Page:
How Lunar Eclipses Work

Digital composites like this one are becoming popular ways to capture the progression of phenomena like lunar eclipses. See more moon pictures.
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The moon has been Earth's trusty sidekick for billions of years. And as it endlessly cruises around our planet, once in a while this scrappy satellite precisely aligns within Earth's shadow, taking on an eerie, reddish glow. And what's this phenomenon known as? A lunar eclipse, of course.

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Interest in astronomy stretches back to the Stone Age. Ancient civilizations in Greece, China and Babylonia were fascinated by the celestial events unfolding across the skies above them. Records of eclipses exist in their writings, giving us glimpses of how previous cultures described and interpreted these astronomical happenings. For example, Yuanshi (History of the Yuan Dynasty) details the timing of a total lunar eclipse on May 19, 1277 in traditional double-hours and marks [source: Encyclopaedia Brittanica]. Chinese astronomers used their findings to eventually help predict eclipses with startling precision. In addition, records like the ones detailing lunar eclipses can help pinpoint when, where and how major historical events occurred.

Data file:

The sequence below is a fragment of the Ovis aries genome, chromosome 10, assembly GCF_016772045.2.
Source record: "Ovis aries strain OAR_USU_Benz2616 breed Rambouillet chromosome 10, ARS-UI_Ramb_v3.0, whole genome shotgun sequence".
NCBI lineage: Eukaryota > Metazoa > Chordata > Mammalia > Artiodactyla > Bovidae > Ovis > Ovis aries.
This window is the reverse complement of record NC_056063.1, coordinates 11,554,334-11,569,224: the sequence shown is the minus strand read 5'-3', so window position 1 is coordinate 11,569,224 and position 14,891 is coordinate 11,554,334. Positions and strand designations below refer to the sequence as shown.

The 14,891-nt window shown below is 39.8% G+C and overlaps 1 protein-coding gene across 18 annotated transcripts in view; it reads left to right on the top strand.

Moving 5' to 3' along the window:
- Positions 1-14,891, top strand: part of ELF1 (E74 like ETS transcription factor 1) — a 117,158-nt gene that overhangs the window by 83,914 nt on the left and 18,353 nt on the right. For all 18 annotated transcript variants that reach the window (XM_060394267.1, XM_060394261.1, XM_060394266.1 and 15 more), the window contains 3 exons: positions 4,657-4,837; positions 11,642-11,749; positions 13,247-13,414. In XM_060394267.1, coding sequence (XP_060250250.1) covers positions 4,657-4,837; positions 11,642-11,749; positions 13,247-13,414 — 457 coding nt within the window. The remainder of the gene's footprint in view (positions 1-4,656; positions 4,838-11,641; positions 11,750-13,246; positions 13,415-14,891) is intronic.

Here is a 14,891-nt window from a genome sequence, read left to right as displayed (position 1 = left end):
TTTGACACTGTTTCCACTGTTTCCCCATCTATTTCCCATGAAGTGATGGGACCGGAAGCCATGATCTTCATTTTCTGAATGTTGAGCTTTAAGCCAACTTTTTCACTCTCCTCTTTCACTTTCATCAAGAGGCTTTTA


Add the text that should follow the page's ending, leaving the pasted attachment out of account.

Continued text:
Dating all the way back to 500 B.C., ancient peoples correctly understood the basics of why the moon went through different phases and why eclipses occurred. They often recorded when solar and lunar eclipses took place -- especially when they corresponded to major happenings back on Earth. Typically, they regarded solar eclipses and lunar eclipses as unlucky omens, a frightening sight when either occurred.

In some cases, eclipses impacted the course of history. For example, a lunar eclipse that occurred during the Peloponnesian War enabled the Syracusan army to defeat the Athenians. The eclipse, as both omen and event, greatly frightened and unnerved the Athenian soldiers and sailors so they postponed their intended retreat from Syracuse [source: Encyclopaedia Brittanica]. This delay gave the Syracusan army time to destroy the Athenian forces.

­People have been examining and studying eclipses for 3,000 years, so we better carry on the tradition and learn about the phenomenon for ourselves today. Go to the next page to learn about what happens during a lunar eclipse.